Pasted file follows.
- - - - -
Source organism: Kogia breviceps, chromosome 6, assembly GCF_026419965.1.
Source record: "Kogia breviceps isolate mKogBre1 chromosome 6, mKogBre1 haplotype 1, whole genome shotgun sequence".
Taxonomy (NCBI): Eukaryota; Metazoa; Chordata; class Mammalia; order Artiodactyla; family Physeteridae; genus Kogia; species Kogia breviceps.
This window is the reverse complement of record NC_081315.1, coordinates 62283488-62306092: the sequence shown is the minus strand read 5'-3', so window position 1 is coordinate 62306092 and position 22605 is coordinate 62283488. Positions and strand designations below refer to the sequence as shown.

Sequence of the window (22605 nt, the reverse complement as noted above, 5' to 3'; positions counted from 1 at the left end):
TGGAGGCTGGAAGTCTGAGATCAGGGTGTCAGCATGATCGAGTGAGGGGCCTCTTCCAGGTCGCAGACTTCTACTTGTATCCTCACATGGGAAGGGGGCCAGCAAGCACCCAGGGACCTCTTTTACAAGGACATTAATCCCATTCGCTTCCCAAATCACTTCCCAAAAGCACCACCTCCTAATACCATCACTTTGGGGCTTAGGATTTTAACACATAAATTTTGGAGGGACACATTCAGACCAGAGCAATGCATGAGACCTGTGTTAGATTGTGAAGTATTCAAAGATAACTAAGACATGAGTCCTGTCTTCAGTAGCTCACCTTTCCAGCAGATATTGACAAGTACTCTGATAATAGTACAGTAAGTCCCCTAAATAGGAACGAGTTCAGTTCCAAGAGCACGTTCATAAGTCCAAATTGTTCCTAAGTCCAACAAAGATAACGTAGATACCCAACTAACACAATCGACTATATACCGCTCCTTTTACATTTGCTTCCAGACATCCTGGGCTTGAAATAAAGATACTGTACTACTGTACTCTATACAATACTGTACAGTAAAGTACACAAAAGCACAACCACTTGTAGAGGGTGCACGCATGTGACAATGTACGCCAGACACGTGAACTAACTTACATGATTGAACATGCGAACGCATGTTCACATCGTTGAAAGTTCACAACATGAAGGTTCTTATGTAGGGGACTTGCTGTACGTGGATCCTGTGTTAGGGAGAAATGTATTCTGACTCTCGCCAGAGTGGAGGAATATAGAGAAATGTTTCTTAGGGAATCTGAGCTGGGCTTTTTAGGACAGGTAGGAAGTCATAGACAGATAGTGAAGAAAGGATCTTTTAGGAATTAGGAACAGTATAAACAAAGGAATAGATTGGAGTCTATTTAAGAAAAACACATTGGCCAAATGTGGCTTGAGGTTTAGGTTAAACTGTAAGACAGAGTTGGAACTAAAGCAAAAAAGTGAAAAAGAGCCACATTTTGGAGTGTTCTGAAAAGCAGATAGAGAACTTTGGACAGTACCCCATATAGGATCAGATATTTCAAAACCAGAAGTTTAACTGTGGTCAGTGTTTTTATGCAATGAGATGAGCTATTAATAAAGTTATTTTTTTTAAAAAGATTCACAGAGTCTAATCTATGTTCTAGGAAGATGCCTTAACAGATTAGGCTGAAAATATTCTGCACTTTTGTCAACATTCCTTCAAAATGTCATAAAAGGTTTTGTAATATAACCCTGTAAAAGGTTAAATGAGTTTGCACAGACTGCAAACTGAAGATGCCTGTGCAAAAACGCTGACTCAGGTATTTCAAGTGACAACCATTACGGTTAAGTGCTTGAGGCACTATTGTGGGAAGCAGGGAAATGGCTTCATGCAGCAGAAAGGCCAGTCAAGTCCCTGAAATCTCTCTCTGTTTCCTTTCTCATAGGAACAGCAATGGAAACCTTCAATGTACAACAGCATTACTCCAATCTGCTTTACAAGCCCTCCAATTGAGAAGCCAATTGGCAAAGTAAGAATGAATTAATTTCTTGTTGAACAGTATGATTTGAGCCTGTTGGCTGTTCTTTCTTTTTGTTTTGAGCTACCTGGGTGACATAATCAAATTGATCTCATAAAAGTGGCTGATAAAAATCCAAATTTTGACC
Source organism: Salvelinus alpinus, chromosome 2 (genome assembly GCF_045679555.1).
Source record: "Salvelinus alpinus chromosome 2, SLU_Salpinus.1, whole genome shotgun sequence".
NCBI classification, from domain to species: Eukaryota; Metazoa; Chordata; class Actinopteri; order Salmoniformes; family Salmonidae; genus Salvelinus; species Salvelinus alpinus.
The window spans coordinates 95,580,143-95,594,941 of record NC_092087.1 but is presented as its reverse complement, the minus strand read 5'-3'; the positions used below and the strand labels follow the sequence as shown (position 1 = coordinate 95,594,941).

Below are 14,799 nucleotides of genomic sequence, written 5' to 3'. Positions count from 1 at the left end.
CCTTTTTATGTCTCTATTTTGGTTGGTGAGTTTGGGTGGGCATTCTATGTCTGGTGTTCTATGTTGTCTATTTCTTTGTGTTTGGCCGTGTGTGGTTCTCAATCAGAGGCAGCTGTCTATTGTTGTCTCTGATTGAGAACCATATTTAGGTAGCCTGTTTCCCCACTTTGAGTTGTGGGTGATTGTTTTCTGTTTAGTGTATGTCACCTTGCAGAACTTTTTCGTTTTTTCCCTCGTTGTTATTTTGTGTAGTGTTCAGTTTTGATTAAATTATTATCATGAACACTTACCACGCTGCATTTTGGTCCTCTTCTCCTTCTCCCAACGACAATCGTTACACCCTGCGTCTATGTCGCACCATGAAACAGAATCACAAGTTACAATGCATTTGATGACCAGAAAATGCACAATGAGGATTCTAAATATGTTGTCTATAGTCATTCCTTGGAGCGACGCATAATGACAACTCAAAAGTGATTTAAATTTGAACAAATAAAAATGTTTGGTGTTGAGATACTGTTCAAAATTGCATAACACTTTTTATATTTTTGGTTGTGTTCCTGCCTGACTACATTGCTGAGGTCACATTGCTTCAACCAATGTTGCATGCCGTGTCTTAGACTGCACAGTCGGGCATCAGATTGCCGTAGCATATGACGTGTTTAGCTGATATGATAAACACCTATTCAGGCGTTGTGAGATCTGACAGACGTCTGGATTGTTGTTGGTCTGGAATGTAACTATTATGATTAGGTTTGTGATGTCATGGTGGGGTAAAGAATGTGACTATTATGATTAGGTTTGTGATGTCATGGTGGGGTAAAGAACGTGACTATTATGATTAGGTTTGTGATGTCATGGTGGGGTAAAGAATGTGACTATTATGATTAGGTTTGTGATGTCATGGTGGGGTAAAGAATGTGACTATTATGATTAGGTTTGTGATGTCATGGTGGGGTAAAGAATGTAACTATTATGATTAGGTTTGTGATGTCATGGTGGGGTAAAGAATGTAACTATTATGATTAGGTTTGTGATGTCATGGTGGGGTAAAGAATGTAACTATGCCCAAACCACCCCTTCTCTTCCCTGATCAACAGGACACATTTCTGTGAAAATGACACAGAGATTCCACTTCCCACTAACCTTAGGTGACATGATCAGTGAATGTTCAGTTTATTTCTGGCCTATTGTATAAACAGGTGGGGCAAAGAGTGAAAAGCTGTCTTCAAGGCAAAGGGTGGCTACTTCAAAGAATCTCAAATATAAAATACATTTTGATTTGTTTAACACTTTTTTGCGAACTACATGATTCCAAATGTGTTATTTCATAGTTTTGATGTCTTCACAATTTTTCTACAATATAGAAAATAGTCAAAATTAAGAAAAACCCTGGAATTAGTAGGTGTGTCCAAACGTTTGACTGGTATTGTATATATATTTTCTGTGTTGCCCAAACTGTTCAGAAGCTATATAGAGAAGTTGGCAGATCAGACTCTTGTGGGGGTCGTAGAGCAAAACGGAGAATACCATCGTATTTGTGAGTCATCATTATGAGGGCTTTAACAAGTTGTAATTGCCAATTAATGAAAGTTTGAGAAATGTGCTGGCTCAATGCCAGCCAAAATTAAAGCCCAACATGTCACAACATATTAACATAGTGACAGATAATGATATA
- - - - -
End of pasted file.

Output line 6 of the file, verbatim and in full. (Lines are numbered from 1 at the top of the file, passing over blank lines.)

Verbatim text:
TGGAGGCTGGAAGTCTGAGATCAGGGTGTCAGCATGATCGAGTGAGGGGCCTCTTCCAGGTCGCAGACTTCTACTTGTATCCTCACATGGGAAGGGGGCCAGCAAGCACCCAGGGACCTCTTTTACAAGGACATTAATCCCATTCGCTTCCCAAATCACTTCCCAAAAGCACCACCTCCTAATACCATCACTTTGGGGCTTAGGATTTTAACACATAAATTTTGGAGGGACACATTCAGACCAGAGCAATGCATGAGACCTGTGTTAGATTGTGAAGTATTCAAAGATAACTAAGACATGAGTCCTGTCTTCAGTAGCTCACCTTTCCAGCAGATATTGACAAGTACTCTGATAATAGTACAGTAAGTCCCCTAAATAGGAACGAGTTCAGTTCCAAGAGCACGTTCATAAGTCCAAATTGTTCCTAAGTCCAACAAAGATAACGTAGATACCCAACTAACACAATCGACTATATACCGCTCCTTTTACATTTGCTTCCAGACATCCTGGGCTTGAAATAAAGATACTGTACTACTGTACTCTATACAATACTGTACAGTAAAGTACACAAAAGCACAACCACTTGTAGAGGGTGCACGCATGTGACAATGTACGCCAGACACGTGAACTAACTTACATGATTGAACATGCGAACGCATGTTCACATCGTTGAAAGTTCACAACATGAAGGTTCTTATGTAGGGGACTTGCTGTACGTGGATCCTGTGTTAGGGAGAAATGTATTCTGACTCTCGCCAGAGTGGAGGAATATAGAGAAATGTTTCTTAGGGAATCTGAGCTGGGCTTTTTAGGACAGGTAGGAAGTCATAGACAGATAGTGAAGAAAGGATCTTTTAGGAATTAGGAACAGTATAAACAAAGGAATAGATTGGAGTCTATTTAAGAAAAACACATTGGCCAAATGTGGCTTGAGGTTTAGGTTAAACTGTAAGACAGAGTTGGAACTAAAGCAAAAAAGTGAAAAAGAGCCACATTTTGGAGTGTTCTGAAAAGCAGATAGAGAACTTTGGACAGTACCCCATATAGGATCAGATATTTCAAAACCAGAAGTTTAACTGTGGTCAGTGTTTTTATGCAATGAGATGAGCTATTAATAAAGTTATTTTTTTTAAAAAGATTCACAGAGTCTAATCTATGTTCTAGGAAGATGCCTTAACAGATTAGGCTGAAAATATTCTGCACTTTTGTCAACATTCCTTCAAAATGTCATAAAAGGTTTTGTAATATAACCCTGTAAAAGGTTAAATGAGTTTGCACAGACTGCAAACTGAAGATGCCTGTGCAAAAACGCTGACTCAGGTATTTCAAGTGACAACCATTACGGTTAAGTGCTTGAGGCACTATTGTGGGAAGCAGGGAAATGGCTTCATGCAGCAGAAAGGCCAGTCAAGTCCCTGAAATCTCTCTCTGTTTCCTTTCTCATAGGAACAGCAATGGAAACCTTCAATGTACAACAGCATTACTCCAATCTGCTTTACAAGCCCTCCAATTGAGAAGCCAATTGGCAAAGTAAGAATGAATTAATTTCTTGTTGAACAGTATGATTTGAGCCTGTTGGCTGTTCTTTCTTTTTGTTTTGAGCTACCTGGGTGACATAATCAAATTGATCTCATAAAAGTGGCTGATAAAAATCCAAATTTTGACC